The last thing you want to do in a critical review is to bury the lead, so I’ll put my thoughts on Sacha Baron Cohen’s latest film, The Dictator, on Front Street: It isn’t funny, it isn’t clever, and it isn’t original.
There’s the nuts and bolts that will put the building together, but humor me for a paragraph or two as I delve into the nuances of the architecture.
Nicholas Meyer, the writer of three Star Trek films and director of two who also happens to be the man who put Sherlock Holmes back on the best-seller list back in the 70s – to say nothing of being an artist for whom I have limitless respect – once said this:
“My father once said, ‘Never start a joke with, “Oh, this is a funny story.”‘ I would never tell you a joke that I didn’t think was funny on the off-chance that you might laugh – I have to think it’s funny.”
It seems as though Cohen wrote about 100 pages’ worth of jokes that wouldn’t have worked in other movies, threw them together and said, “Eh. This’ll work.”
In the film, he plays Admiral-General Aladeen, supreme leader of the fictional nation of Widaya. After he’s been deposed from power on the eve of an inflammatory speech to the United Nations, he’s forced to live as a common man in New York. He quickly earns the sympathy of Zoey (Anna Ferris), a liberal woman who runs an organic food store.
So it’s a fish-out-of-water story with a twist. How utterly groundbreaking.
Cohen gives it his all, as he does in all of his headlining performances, but there’s something about this one that lacks earnestness. He pulls off a natural performance and somehow manages to chew all the scenery around him, and yet it comes across as going through the motions.
It may very well be that Cohen has run out of ways to shock an audience. When you go to see a Sacha Baron Cohen film, you expect wall-to-wall political incorrectness, and he delivers every single time. There’s nothing new to be discovered here, which is a shame, because it’s a potential gold mine of comedy.
Harkening back to my quoting of Nicholas Meyer, I get the feeling that Cohen himself didn’t find this script particularly funny. He sold it on camera and off, and yet he never seemed willing to buy it himself.
As for Ferris, her perfect streak of being painfully unfunny and trying entirely too hard remains unbroken. But at least some of her other roles (the Ryan Reynolds disaster that was Just Friends springs to mind) gave her things to do and scenes to play. Here she’s the plucky girlfriend who makes the hero see the error of his ways.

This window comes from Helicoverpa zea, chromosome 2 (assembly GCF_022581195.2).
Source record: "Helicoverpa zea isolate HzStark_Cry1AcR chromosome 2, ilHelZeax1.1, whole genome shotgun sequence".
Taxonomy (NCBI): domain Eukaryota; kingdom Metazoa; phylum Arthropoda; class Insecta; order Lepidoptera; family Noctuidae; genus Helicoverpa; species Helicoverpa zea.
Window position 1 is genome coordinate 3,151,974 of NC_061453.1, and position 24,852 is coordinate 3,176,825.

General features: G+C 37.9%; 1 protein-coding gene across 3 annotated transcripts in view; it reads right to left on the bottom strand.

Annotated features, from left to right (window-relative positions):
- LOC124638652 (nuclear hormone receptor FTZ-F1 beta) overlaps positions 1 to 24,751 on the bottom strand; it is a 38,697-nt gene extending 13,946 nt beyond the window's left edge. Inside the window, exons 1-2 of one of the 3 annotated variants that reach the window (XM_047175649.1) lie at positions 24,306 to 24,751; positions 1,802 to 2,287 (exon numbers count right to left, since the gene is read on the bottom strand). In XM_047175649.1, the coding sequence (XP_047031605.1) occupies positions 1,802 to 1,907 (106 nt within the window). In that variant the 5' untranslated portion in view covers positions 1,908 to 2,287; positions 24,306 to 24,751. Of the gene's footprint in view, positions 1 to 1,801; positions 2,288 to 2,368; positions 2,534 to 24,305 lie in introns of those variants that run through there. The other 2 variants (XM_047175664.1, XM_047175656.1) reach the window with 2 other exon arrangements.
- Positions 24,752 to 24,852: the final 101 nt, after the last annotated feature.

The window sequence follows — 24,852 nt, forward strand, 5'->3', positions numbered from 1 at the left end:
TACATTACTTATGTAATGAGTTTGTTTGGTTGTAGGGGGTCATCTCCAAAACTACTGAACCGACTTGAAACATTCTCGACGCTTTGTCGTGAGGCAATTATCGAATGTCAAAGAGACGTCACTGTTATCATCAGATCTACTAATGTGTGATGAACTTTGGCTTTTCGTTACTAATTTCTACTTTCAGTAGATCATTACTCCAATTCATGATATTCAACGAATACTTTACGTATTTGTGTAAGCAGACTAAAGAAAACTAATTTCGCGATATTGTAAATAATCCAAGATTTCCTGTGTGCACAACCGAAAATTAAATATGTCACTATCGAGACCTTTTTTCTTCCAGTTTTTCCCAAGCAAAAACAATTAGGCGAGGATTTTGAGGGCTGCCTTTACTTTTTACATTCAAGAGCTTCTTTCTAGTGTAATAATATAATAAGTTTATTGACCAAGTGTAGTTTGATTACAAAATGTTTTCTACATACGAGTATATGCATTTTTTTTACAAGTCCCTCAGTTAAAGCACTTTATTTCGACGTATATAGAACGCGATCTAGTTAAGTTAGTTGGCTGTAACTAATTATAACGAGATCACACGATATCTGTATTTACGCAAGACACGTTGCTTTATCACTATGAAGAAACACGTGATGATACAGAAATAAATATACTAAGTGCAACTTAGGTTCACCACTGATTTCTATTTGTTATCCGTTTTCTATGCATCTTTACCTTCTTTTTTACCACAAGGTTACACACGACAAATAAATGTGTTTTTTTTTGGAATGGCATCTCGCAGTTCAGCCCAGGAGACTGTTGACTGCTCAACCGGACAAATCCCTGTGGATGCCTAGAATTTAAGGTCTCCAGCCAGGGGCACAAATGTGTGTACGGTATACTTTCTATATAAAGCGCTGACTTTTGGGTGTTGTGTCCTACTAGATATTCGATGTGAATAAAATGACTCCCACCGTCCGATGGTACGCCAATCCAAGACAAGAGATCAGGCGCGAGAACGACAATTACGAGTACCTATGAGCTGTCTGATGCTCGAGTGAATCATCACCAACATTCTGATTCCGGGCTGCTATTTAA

Again. How utterly groundbreaking.
See, here’s the thing about comedy: It needs to be funny. Of all the genres exploited by the medium of film, comedy is the one that must, must, MUST change and evolve, and Cohen’s comedy is stuck in neutral.
There are a handful of things that did make me chuckle. A scene in which Aladeen discovers masturbation (with an oddly juxtaposed shot from last year’s NBA slam dunk contest inserted at the climax) and a running gag involving a severed head provided some laughs.
But it’s a drop in the bucket.
The film tries to make itself relevant in Aladeen’s eventual address to the UN, but by that point it’s too little too late, and it’s ham-handed and obvious to boot.
It’s taken me a good four hours to write this review because every previous draft was just all over the place (like the movie, it wound up being all over the place anyway, but the train’s sailed on that one). I couldn’t zero in on a single thing that’s wrong with this movie – no bad movie has a single problem, but more often than not there is a root problem from which the others stem.
And the root (as it often is) is rather simple: This is a movie that looks on the surface like it’s trying too hard when in reality it isn’t trying at all.
I could have written the whole thing off as an exercise in irony if only the opening shot had been Cohen saying simply, “So this is a funny story…”
Paramount’s 1080p MPEG-4 AVC-encoded transfer is decent but in no way eye-popping. The color palate in scenes set in Aladeen’s palace in Wadiya is rich with golds and greens and yet they never seem as striking as they should. This section of the film is arguably its most over-the-top, and the color treatment should reflect that. Aside from that, there aren’t any signs of artifacting or any other major distractions. The transfer is clean and well-defined but doesn’t take full advantage of the format.
The DTS-HD Master Audio 5.1 track is a bit more pristine than its video counterpart. The ambiance of New York comes to life, the audio is crisp and clear, and the soundtrack remains balanced throughout. Music is blended seamlessly and while this movie doesn’t call for anything other than an average sound treatment, Paramount’s given it a slightly-above-average one.
Beyond the Feature
The Dictator doesn’t exactly feature a king’s ransom when it comes to bonus materials. The Banned & Unrated cut features an extended version of the film, but – like most extended cuts – it’s pretty much the same as the theatrical version.
- Deleted and Extended Scenes – Fifteen scenes, totaling a little over 33 minutes.
- Music Video – Best Love Song, ‘Your Money is on the Dresser’
- Larry King Interview – A slightly-longer version of a scene in the movie. The main difference is that this version features an anti-Semitic joke. Wow. Anti-Semitism from a Sacha Baron Cohen movie. How utterly – you get the point.
The set also features a DVD copy of the film as well as an UltraViolet digital download. All bonus features are presented in high-definition.
For a guy who’s earned a lot of praise for originality and breaking the mold, Cohen has made a comedy that is at best derivative and at worst boring. The Dictator provides a subject that had a lot of potential, and to say that it’s missed the target but hit the tree is to give it far too much credit.
Shop for The Dictator on Blu-ray for a discounted price at Amazon.com (August 21, 2012 release date)